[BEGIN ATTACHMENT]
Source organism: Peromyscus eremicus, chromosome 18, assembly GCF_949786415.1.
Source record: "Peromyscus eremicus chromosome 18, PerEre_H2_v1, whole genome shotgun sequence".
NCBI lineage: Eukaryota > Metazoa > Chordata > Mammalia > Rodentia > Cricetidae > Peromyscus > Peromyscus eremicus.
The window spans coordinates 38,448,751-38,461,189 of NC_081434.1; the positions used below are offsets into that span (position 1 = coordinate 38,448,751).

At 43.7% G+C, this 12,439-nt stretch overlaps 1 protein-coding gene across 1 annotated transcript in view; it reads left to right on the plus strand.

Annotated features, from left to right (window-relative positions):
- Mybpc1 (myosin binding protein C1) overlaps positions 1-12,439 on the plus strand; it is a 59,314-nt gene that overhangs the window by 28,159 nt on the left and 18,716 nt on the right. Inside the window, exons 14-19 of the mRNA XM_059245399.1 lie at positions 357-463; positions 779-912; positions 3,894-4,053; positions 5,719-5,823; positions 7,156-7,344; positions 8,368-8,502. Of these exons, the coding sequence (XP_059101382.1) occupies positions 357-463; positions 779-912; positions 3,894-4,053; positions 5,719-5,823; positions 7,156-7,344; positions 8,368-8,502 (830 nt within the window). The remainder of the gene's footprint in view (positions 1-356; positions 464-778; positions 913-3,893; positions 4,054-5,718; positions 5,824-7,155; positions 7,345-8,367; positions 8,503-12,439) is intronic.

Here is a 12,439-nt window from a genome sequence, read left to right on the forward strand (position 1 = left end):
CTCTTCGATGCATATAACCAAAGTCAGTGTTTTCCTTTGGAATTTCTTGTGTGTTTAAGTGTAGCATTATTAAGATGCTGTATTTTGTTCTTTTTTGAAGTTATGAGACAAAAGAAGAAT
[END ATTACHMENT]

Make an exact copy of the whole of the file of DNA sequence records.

Source organism: Peromyscus eremicus, chromosome 18, assembly GCF_949786415.1.
Source record: "Peromyscus eremicus chromosome 18, PerEre_H2_v1, whole genome shotgun sequence".
NCBI lineage: Eukaryota > Metazoa > Chordata > Mammalia > Rodentia > Cricetidae > Peromyscus > Peromyscus eremicus.
The window spans coordinates 38,448,751-38,461,189 of NC_081434.1; the positions used below are offsets into that span (position 1 = coordinate 38,448,751).

At 43.7% G+C, this 12,439-nt stretch overlaps 1 protein-coding gene across 1 annotated transcript in view; it reads left to right on the plus strand.

Annotated features, from left to right (window-relative positions):
- Mybpc1 (myosin binding protein C1) overlaps positions 1-12,439 on the plus strand; it is a 59,314-nt gene that overhangs the window by 28,159 nt on the left and 18,716 nt on the right. Inside the window, exons 14-19 of the mRNA XM_059245399.1 lie at positions 357-463; positions 779-912; positions 3,894-4,053; positions 5,719-5,823; positions 7,156-7,344; positions 8,368-8,502. Of these exons, the coding sequence (XP_059101382.1) occupies positions 357-463; positions 779-912; positions 3,894-4,053; positions 5,719-5,823; positions 7,156-7,344; positions 8,368-8,502 (830 nt within the window). The remainder of the gene's footprint in view (positions 1-356; positions 464-778; positions 913-3,893; positions 4,054-5,718; positions 5,824-7,155; positions 7,345-8,367; positions 8,503-12,439) is intronic.

Here is a 12,439-nt window from a genome sequence, read left to right on the forward strand (position 1 = left end):
CTCTTCGATGCATATAACCAAAGTCAGTGTTTTCCTTTGGAATTTCTTGTGTGTTTAAGTGTAGCATTATTAAGATGCTGTATTTTGTTCTTTTTTGAAGTTATGAGACAAAAGAAGAAT